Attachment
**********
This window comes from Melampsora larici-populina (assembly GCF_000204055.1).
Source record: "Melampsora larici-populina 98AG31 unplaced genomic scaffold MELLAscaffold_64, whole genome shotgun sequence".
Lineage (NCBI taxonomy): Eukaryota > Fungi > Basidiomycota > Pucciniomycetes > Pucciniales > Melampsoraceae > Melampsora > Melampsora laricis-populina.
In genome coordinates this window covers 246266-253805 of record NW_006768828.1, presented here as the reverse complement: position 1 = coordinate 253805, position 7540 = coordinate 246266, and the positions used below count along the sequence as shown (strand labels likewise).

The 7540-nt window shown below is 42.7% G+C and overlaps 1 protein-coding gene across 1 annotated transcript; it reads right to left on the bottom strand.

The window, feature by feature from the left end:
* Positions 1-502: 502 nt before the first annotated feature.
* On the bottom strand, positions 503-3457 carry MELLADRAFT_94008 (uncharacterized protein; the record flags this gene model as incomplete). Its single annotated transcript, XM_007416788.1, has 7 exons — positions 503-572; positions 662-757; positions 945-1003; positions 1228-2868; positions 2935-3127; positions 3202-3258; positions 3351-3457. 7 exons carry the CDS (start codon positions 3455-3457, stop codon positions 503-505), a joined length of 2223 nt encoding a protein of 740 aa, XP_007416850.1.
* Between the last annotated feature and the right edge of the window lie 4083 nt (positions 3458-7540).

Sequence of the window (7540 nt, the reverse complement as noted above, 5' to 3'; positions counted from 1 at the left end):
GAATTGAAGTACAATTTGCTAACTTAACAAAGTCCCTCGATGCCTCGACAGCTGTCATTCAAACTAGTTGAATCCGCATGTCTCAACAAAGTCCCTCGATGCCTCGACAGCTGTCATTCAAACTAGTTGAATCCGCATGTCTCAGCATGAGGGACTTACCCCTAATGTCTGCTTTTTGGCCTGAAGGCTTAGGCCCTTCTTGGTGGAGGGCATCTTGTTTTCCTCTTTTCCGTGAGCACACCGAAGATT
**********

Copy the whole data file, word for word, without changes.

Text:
This window comes from Melampsora larici-populina (assembly GCF_000204055.1).
Source record: "Melampsora larici-populina 98AG31 unplaced genomic scaffold MELLAscaffold_64, whole genome shotgun sequence".
Lineage (NCBI taxonomy): Eukaryota > Fungi > Basidiomycota > Pucciniomycetes > Pucciniales > Melampsoraceae > Melampsora > Melampsora laricis-populina.
In genome coordinates this window covers 246266-253805 of record NW_006768828.1, presented here as the reverse complement: position 1 = coordinate 253805, position 7540 = coordinate 246266, and the positions used below count along the sequence as shown (strand labels likewise).

The 7540-nt window shown below is 42.7% G+C and overlaps 1 protein-coding gene across 1 annotated transcript; it reads right to left on the bottom strand.

The window, feature by feature from the left end:
* Positions 1-502: 502 nt before the first annotated feature.
* On the bottom strand, positions 503-3457 carry MELLADRAFT_94008 (uncharacterized protein; the record flags this gene model as incomplete). Its single annotated transcript, XM_007416788.1, has 7 exons — positions 503-572; positions 662-757; positions 945-1003; positions 1228-2868; positions 2935-3127; positions 3202-3258; positions 3351-3457. 7 exons carry the CDS (start codon positions 3455-3457, stop codon positions 503-505), a joined length of 2223 nt encoding a protein of 740 aa, XP_007416850.1.
* Between the last annotated feature and the right edge of the window lie 4083 nt (positions 3458-7540).

Sequence of the window (7540 nt, the reverse complement as noted above, 5' to 3'; positions counted from 1 at the left end):
GAATTGAAGTACAATTTGCTAACTTAACAAAGTCCCTCGATGCCTCGACAGCTGTCATTCAAACTAGTTGAATCCGCATGTCTCAACAAAGTCCCTCGATGCCTCGACAGCTGTCATTCAAACTAGTTGAATCCGCATGTCTCAGCATGAGGGACTTACCCCTAATGTCTGCTTTTTGGCCTGAAGGCTTAGGCCCTTCTTGGTGGAGGGCATCTTGTTTTCCTCTTTTCCGTGAGCACACCGAAGATT